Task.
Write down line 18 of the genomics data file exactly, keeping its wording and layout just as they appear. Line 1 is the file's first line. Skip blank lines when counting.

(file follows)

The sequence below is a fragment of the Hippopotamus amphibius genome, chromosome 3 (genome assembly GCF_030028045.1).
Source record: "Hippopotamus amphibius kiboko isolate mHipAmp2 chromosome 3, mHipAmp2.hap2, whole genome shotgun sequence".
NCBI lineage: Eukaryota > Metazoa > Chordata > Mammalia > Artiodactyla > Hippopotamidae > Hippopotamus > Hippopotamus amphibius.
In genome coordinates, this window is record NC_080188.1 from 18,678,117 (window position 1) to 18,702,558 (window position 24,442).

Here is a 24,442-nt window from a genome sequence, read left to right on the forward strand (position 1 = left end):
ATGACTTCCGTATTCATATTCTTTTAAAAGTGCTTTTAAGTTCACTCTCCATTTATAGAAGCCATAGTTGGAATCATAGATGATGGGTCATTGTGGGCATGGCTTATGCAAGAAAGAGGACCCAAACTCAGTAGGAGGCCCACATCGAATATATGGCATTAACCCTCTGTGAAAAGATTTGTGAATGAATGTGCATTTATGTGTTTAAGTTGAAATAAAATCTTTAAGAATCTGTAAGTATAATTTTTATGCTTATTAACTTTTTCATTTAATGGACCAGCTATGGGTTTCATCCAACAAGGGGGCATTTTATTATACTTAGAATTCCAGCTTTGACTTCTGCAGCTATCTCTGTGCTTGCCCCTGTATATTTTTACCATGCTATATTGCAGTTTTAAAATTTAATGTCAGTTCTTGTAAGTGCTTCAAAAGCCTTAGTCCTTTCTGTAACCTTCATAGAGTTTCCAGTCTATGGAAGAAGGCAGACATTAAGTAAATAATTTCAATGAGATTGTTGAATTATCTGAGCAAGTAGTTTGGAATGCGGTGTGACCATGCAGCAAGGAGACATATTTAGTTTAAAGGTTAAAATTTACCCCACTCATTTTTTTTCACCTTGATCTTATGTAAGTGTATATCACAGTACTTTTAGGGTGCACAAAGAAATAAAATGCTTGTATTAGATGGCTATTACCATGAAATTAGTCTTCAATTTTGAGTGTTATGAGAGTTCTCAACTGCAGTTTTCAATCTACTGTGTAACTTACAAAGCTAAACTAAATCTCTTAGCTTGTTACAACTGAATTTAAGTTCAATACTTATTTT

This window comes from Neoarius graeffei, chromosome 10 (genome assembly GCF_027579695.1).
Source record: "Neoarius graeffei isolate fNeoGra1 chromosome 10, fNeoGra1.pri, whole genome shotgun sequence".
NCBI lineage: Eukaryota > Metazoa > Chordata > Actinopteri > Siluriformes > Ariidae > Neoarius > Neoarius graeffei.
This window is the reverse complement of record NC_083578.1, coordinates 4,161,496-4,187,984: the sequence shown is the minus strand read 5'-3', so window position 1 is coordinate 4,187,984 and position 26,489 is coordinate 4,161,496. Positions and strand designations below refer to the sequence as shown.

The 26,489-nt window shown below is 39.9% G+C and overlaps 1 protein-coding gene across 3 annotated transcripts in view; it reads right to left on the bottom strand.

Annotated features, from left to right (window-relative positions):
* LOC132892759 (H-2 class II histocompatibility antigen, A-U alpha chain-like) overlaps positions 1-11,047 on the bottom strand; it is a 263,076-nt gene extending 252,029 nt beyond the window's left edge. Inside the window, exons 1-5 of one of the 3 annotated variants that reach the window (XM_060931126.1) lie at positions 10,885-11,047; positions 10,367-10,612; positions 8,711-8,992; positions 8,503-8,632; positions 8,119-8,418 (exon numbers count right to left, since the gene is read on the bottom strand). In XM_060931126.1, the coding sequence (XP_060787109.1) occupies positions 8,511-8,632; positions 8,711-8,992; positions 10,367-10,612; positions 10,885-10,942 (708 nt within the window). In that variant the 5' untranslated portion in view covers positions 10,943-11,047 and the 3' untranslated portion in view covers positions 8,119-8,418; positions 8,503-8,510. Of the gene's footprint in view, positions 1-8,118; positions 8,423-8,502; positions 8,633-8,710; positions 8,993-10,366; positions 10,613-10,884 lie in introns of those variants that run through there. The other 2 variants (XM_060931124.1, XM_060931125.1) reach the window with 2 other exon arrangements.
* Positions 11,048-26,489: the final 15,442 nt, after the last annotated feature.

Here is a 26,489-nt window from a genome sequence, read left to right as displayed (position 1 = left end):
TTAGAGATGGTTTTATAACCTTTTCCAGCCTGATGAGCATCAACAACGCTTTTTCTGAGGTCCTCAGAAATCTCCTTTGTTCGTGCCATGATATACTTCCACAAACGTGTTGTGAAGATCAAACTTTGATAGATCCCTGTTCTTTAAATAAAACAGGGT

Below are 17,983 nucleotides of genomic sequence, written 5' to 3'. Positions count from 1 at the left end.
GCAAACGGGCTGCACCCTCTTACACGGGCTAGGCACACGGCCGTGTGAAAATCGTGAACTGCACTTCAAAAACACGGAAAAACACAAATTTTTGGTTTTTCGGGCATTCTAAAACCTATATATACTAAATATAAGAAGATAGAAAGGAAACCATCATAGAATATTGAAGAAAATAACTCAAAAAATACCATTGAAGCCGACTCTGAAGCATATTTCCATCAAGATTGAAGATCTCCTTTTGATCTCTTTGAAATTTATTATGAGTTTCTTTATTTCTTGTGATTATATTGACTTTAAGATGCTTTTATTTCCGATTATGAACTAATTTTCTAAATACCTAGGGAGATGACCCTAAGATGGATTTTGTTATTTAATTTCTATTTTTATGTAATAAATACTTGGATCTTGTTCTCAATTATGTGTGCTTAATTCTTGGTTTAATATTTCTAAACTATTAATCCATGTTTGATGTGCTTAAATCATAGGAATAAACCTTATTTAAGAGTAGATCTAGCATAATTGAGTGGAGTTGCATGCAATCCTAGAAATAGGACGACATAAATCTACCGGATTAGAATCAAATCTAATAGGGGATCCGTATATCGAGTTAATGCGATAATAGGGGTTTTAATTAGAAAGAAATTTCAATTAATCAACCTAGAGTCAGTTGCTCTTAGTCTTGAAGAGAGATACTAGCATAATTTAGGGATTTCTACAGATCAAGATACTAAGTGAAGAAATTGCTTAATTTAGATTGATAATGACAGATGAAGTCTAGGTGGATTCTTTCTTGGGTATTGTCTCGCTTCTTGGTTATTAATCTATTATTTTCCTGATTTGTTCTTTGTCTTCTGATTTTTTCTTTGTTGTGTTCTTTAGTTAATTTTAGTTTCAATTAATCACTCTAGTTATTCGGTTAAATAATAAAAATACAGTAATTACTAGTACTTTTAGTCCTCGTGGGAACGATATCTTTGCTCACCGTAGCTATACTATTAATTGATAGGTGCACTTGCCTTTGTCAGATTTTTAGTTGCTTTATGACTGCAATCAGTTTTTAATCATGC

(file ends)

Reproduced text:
GCAAACGGGCTGCACCCTCTTACACGGGCTAGGCACACGGCCGTGTGAAAATCGTGAACTGCACTTCAAAAACACGGAAAAACACAAATTTTTGGTTTTTCGGGCATTCTAAAACCTATATATACTAAATATAAGAAGATAGAAAGGAAACCATCATAGAATATTGAAGAAAATAACTCAAAAAATACCATTGAAGCCGACTCTGAAGCATATTTCCATCAAGATTGAAGATCTCCTTTTGATCTCTTTGAAATTTATTATGAGTTTCTTTATTTCTTGTGATTATATTGACTTTAAGATGCTTTTATTTCCGATTATGAACTAATTTTCTAAATACCTAGGGAGATGACCCTAAGATGGATTTTGTTATTTAATTTCTATTTTTATGTAATAAATACTTGGATCTTGTTCTCAATTATGTGTGCTTAATTCTTGGTTTAATATTTCTAAACTATTAATCCATGTTTGATGTGCTTAAATCATAGGAATAAACCTTATTTAAGAGTAGATCTAGCATAATTGAGTGGAGTTGCATGCAATCCTAGAAATAGGACGACATAAATCTACCGGATTAGAATCAAATCTAATAGGGGATCCGTATATCGAGTTAATGCGATAATAGGGGTTTTAATTAGAAAGAAATTTCAATTAATCAACCTAGAGTCAGTTGCTCTTAGTCTTGAAGAGAGATACTAGCATAATTTAGGGATTTCTACAGATCAAGATACTAAGTGAAGAAATTGCTTAATTTAGATTGATAATGACAGATGAAGTCTAGGTGGATTCTTTCTTGGGTATTGTCTCGCTTCTTGGTTATTAATCTATTATTTTCCTGATTTGTTCTTTGTCTTCTGATTTTTTCTTTGTTGTGTTCTTTAGTTAATTTTAGTTTCAATTAATCACTCTAGTTATTCGGTTAAATAATAAAAATACAGTAATTACTAGTACTTTTAGTCCTCGTGGGAACGATATCTTTGCTCACCGTAGCTATACTATTAATTGATAGGTGCACTTGCCTTTGTCAGATTTTTAGTTGCTTTATGACTGCAATCAGTTTTTAATCATGC